8/27/2011

c.1977 Takamine F307S (00-18 Clone) Guitar





Ah, old Takamines! This one dates from 1977 (September 16th, to be exact!) and is a sweet little 14-fret honey of a guitar. The model number is F-307S, the S being "solid top" -- which in this case is spruce. The back and sides look like laminate mahogany with a good one-piece mahogany neck. Bridge and fretboard are (solid) rosewood.


This guitar is 100% original, and aside from the laminate mahogany back and sides, this guitar is pretty much identical in build, voice, feel, and style to a '60s Martin 00-18. This particular instrument was not played much at all and looks as if it could have left the factory a few weeks ago. It's in stunningly good shape, which these are usually not in. Almost like a time machine!


Bone nut and saddle. Takamine even went to the trouble of having fake-out Grover roto-style tuners. Note the Martin-font headstock label.


Side dots and faux-MOP dots in the radiused board. Frets are in great shape. My work on this guitar included a saddle shave and setup.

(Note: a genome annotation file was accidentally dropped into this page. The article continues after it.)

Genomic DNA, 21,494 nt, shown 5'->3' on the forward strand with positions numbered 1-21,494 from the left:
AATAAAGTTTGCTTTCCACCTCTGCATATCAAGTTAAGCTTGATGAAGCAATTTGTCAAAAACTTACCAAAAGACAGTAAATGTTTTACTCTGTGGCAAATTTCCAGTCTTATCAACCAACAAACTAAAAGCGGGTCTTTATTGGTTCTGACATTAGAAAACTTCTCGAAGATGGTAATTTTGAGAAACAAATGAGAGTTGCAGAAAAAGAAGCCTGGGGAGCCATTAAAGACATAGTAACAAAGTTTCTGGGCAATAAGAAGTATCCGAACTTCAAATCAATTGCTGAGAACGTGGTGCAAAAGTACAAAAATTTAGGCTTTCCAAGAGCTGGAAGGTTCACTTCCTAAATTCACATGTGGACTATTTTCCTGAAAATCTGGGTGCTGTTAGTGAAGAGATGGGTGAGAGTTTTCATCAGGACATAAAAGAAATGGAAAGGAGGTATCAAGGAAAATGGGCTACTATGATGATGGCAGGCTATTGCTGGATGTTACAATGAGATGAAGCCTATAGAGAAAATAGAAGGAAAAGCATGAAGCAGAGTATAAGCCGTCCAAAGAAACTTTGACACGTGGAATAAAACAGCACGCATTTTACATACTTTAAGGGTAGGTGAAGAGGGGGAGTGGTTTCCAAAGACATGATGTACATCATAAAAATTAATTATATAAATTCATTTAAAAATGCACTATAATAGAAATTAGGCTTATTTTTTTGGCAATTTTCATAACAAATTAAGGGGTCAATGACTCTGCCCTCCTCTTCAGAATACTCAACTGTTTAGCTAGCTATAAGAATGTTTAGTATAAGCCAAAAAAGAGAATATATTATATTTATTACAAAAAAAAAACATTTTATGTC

Original bridge pins, too, though some ebony or rosewood pins would be a nice little upgrade!


Typical "18-style" appointments. This one looks nice and the materials are good quality, which is rarer for Japanese-made import guitars from the '70s. Usually the build is fine but the materials are skimpier. This one is just a great, solid, authentic-feeling instrument.


Sound is balanced and loud with excellent sustain and focused, bright trebles.


Hard to see, but this has the Takamine stamp (which, of course, looks like a Martin stamp).




This guitar's model number is actually F307S-F... and doing research leads me to nothing about that "F" -- perhaps it refers to the duller finish? I've seen this model with glossy finish, but I've never seen one with this style finish, which is much more in keeping with recent (read: brand new Martins) than older instruments.






Tuners work just fine.


If you're a fingerpicker and strummer both, this body shape with the 14th fret join is really fantastic as an in-between instrument for live applications. It's small enough and sweetly balanced enough to feel right for fingerpicking but big enough to lend itself to driving strumming and thumping.

Whatever they were doing -- the fellas in the Takamine factory in September of '77 got it right!